10 Things You Need to Give Up to Be an Entrepreneur

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10 Things You Need to Give Up to Be an Entrepreneur post image

There was a nice post about being happy that was everywhere on Facebook last week. One of my favorite bloggers, Rob Walling, did a great job of adapting it for entrepreneurs on his podcast. It got me thinking of some of the things I’ve given up in order to build a business. Here they are:

1. “Success.” I wasn’t able to quit my job until I gave up on the vague ideas I had about success. Stuff like having a good job and making a good salary. I remember saying to myself: it’s possible that nobody will ever think you are successful.

When my answer was finally “screw it,” I quit. At the time I did not realize how fulfilling it would be to work directly with customers and products I was passionate about.

2. Over-worrying about screwing up people’s lives (or being perfect for your customers). If you try to make meaningful change with your business, you will create collateral damage. Period. Even relatively benign assertions like: “if you want to make some extra money on the side, try building some niche sites” can waste a year of somebody’s spare time. I’ve seen it happen. Seems harmless, eh?

3. Reliance on cultural scripts for decision making.  I’ll share something embarrassing: one of my biggest concerns with following the entrepreneurial “weird expat” path was that I wouldn’t be able to find a wife. The cultural script I was working off of said something like: position yourself in a nice secondary US city, have a high-quality job, and watch the wife candidates flow in.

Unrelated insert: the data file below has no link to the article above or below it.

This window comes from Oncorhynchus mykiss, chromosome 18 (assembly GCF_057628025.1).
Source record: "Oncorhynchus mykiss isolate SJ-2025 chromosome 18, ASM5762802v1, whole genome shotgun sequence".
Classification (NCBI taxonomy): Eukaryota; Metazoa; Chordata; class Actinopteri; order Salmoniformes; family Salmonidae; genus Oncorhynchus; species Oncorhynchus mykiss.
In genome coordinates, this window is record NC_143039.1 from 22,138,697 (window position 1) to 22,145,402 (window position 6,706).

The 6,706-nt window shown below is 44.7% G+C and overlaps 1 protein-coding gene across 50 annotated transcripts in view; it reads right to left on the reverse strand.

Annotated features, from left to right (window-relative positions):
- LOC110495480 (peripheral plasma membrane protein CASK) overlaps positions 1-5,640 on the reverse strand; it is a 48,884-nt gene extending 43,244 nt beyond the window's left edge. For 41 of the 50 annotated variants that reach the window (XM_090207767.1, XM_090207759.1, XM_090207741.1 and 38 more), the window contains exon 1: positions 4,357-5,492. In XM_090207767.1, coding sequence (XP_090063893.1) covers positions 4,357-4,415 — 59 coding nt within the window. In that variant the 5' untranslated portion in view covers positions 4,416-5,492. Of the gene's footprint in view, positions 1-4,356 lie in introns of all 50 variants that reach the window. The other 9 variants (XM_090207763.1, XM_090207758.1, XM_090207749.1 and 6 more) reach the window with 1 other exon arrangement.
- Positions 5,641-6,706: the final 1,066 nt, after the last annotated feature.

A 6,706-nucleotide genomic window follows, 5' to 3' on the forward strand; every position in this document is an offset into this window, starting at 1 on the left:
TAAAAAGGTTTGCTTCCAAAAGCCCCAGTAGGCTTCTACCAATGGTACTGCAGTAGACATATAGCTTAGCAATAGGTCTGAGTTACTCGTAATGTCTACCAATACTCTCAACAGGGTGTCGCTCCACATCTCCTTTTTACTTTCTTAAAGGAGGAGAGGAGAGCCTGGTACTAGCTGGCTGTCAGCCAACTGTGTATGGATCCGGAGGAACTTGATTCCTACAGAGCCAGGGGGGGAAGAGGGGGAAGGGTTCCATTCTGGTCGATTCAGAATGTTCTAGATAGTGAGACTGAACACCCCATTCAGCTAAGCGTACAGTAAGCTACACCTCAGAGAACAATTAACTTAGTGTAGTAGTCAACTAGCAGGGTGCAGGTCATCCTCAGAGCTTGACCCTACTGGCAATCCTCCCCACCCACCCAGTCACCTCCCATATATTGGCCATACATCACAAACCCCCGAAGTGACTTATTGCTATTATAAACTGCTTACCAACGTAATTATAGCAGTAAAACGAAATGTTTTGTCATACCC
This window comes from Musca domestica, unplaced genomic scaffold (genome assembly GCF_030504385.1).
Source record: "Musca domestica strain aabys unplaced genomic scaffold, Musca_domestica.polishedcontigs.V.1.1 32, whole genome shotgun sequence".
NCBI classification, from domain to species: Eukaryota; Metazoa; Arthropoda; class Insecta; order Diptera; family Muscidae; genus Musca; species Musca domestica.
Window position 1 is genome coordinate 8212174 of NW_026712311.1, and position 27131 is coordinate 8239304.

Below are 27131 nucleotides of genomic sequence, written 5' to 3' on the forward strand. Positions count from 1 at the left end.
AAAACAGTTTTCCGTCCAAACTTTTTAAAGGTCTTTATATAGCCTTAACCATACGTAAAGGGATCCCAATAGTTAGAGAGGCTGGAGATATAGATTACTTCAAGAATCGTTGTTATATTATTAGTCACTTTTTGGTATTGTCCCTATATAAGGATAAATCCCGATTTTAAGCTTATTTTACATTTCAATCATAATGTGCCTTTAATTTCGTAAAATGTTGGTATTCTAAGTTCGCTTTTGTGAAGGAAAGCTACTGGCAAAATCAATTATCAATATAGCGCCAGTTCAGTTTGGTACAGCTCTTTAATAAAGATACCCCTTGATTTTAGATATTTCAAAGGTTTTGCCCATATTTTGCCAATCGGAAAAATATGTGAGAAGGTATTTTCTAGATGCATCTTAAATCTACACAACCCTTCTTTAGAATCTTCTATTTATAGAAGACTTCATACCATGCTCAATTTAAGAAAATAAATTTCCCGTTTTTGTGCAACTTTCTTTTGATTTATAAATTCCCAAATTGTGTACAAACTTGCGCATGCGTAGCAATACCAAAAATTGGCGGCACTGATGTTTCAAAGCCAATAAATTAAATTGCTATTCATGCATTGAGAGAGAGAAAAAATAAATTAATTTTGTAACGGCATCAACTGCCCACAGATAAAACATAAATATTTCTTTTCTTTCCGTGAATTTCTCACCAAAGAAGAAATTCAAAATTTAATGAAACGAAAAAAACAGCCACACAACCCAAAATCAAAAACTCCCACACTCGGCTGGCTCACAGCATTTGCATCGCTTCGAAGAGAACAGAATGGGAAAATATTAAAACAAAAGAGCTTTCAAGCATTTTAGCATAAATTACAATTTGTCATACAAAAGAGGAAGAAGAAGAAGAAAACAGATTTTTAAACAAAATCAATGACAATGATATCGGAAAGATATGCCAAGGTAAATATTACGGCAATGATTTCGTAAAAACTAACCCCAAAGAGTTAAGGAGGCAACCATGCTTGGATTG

To hardcore entrepreneurs, this might sound like a petty concern, but to me it was a meaningful fear I had to overcome. I know more than one guy who never followed his dreams of being a musician or of traveling abroad or of starting a small business because they thought it would hurt their chances of meeting ‘The One.’

4. Your desire to make money. This might be different for other professions, but for entrepreneurs, money focus can destroy businesses. Money forces you to compromise your values, which should be at the core of great products and company cultures.

A money focus inspires short-sightedness. If you could just do something and ::: BOOM! ::: make money from it, it wouldn’t be that valuable. Entrepreneurs focus on value. Specific, elusive, unseen– it can’t be bought and sold on the open market.